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10 min

Three proof-of-concepts for man-machine communication

To ensure the research on Human-like AI is geared as much as possible towards applicable technologies, imec defined three proof-of-concepts. These should lay the foundations for concrete solutions and for more widely applicable knowledge and technology. The three use cases are: understanding the context around vehicles, complex in-car dialogues and the AI-assisted operator. The initial focus of these scenarios has been defined for three years, with intermediate results that must be transferable to the industry from the first year onwards.

In the first proof-of-concept, technology for self-driving cars, imec specifically focuses on AI solutions that allow self-driving cars to get a better understanding of their surroundings. Starting with better object recognition. With the current status of the technology, other road users are sometimes still incorrectly identified. For example, when a car is driving on the pavement, it could fall outside the framework of what the software has learned in terms of pattern recognition. Next, also being able to predict traffic situations and intentions of other road users come into play. 

Think of anticipating a cyclist making a turn, because he or she is already slightly deviating or the cyclist is looking in a certain direction. 

As human drivers we can interpret such subtle signals, but for the moment self-driving cars cannot. The results of this case can also be applied in other industrial environments where self-driving vehicles are used, such as logistics or agriculture. Or in situations where human intentions must be interpreted, such as crowd management or healthcare.

In the second case, the interaction of drivers with their car, imec is working on technology that allows for complex conversations between man and machine. 

Compare it to a digital taxi driver. You can not only instruct him to take you from A to B, but you can also ask for all kinds of other information along the way.

For example: "Why is it so busy here?" "Because there is a manifestation." "From whom?" "The unions are on strike today." "Why?" "Better working conditions in the catering industry" "Will there be a restaurant open tonight?" " Sure, what do you want to eat?" etc... The technology necessary to enable such advanced conversations goes beyond the pattern-based schemes behind current chatbots that are bound to a specific context. Once developed, it will also be useful for applications in retail, healthcare, etc.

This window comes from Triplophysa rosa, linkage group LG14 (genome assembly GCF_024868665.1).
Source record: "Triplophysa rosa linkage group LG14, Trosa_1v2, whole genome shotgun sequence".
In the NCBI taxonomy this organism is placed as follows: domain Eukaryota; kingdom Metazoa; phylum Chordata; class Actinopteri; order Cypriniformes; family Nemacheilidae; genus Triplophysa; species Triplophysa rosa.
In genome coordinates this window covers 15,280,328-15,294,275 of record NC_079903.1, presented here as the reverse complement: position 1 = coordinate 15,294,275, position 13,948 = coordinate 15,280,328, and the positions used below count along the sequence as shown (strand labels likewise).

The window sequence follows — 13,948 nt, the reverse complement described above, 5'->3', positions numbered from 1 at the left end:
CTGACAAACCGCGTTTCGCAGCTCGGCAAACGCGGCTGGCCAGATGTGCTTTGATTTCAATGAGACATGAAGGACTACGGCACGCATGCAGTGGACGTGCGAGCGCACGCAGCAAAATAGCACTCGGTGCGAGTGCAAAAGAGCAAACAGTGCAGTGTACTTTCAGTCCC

The third scenario, assisting operators, requires an even more advanced development of the conversation between man and machine. This scenario focuses on situations in which operators perform actions with a low degree of repetition and which are therefore difficult to predict. In these situations, imec wants to develop technology that can help the operator to perform the work effectively and safely. Think of suggestions about a correct posture when lifting heavy loads, the correct use of hazardous machines, etc. 

An AI assistant could give tips and instructions by observing the operator. Where possible also fueled by the knowledge it has gained from the observation of other operators. 

"Have you ever tried to do this in a different way? I observed that other operators perform it faster or more safely." This type of technology can be used not only in the context of operators, but wherever human actions can be optimized.
To realize these proof-of-concepts, disciplines such as Natural Language Processing, Computer Vision, Cognitive Architectures, Reinforcement & Fast Learning and Recommendation Systems come together. To this end, imec works closely with partners in the AI impulse program, such as the University of Antwerp, KU Leuven and VUB.

 

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About Steven Latré

Prof. Steven Latré, is an associate professor at the University of Antwerp and director at the research centre imec, Belgium. He is leading the IDLab Antwerp  research group (85+ members), which is performing applied and fundamental research in the area of communication networks and distributed intelligence. His personal research interests are in the domain of  machine learning and its application to wireless network optimization. 

He received a Master of Science degree in computer science from Ghent University, Belgium and a Ph.D. in Computer Science Engineering from the same university with the title “Autonomic Quality of Experience Management of Multimedia Services”.  He is author or co-author of more than 100  papers published in international journals or in the proceedings of international conferences. He is the recipient of the IEEE COMSOC award for best PhD in network and service management 2012, the IEEE NOMS Young Professional award 2014 and is a member of the Young Academy Belgium.

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